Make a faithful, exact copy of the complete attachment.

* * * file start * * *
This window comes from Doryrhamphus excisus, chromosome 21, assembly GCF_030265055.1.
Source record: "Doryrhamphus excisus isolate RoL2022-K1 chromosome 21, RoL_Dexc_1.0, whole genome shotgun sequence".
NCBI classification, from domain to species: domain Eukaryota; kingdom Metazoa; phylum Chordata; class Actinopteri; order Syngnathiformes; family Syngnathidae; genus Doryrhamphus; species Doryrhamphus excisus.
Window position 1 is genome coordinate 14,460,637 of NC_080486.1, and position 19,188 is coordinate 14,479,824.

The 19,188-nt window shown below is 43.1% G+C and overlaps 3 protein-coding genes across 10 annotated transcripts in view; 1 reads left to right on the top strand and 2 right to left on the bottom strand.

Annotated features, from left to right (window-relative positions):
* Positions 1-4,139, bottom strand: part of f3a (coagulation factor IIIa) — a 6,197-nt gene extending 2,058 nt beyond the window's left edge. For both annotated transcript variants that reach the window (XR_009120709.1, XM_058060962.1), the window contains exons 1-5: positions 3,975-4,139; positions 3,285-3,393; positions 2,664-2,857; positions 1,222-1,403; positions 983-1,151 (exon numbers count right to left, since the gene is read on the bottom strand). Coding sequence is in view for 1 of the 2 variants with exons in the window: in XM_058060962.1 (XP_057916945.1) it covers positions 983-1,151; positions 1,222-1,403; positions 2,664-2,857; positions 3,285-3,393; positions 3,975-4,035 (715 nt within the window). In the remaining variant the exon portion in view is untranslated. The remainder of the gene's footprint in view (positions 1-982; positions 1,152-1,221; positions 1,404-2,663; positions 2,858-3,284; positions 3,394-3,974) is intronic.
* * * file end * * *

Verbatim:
This window comes from Doryrhamphus excisus, chromosome 21, assembly GCF_030265055.1.
Source record: "Doryrhamphus excisus isolate RoL2022-K1 chromosome 21, RoL_Dexc_1.0, whole genome shotgun sequence".
NCBI classification, from domain to species: domain Eukaryota; kingdom Metazoa; phylum Chordata; class Actinopteri; order Syngnathiformes; family Syngnathidae; genus Doryrhamphus; species Doryrhamphus excisus.
Window position 1 is genome coordinate 14,460,637 of NC_080486.1, and position 19,188 is coordinate 14,479,824.

The 19,188-nt window shown below is 43.1% G+C and overlaps 3 protein-coding genes across 10 annotated transcripts in view; 1 reads left to right on the top strand and 2 right to left on the bottom strand.

Annotated features, from left to right (window-relative positions):
* Positions 1-4,139, bottom strand: part of f3a (coagulation factor IIIa) — a 6,197-nt gene extending 2,058 nt beyond the window's left edge. For both annotated transcript variants that reach the window (XR_009120709.1, XM_058060962.1), the window contains exons 1-5: positions 3,975-4,139; positions 3,285-3,393; positions 2,664-2,857; positions 1,222-1,403; positions 983-1,151 (exon numbers count right to left, since the gene is read on the bottom strand). Coding sequence is in view for 1 of the 2 variants with exons in the window: in XM_058060962.1 (XP_057916945.1) it covers positions 983-1,151; positions 1,222-1,403; positions 2,664-2,857; positions 3,285-3,393; positions 3,975-4,035 (715 nt within the window). In the remaining variant the exon portion in view is untranslated. The remainder of the gene's footprint in view (positions 1-982; positions 1,152-1,221; positions 1,404-2,663; positions 2,858-3,284; positions 3,394-3,974) is intronic.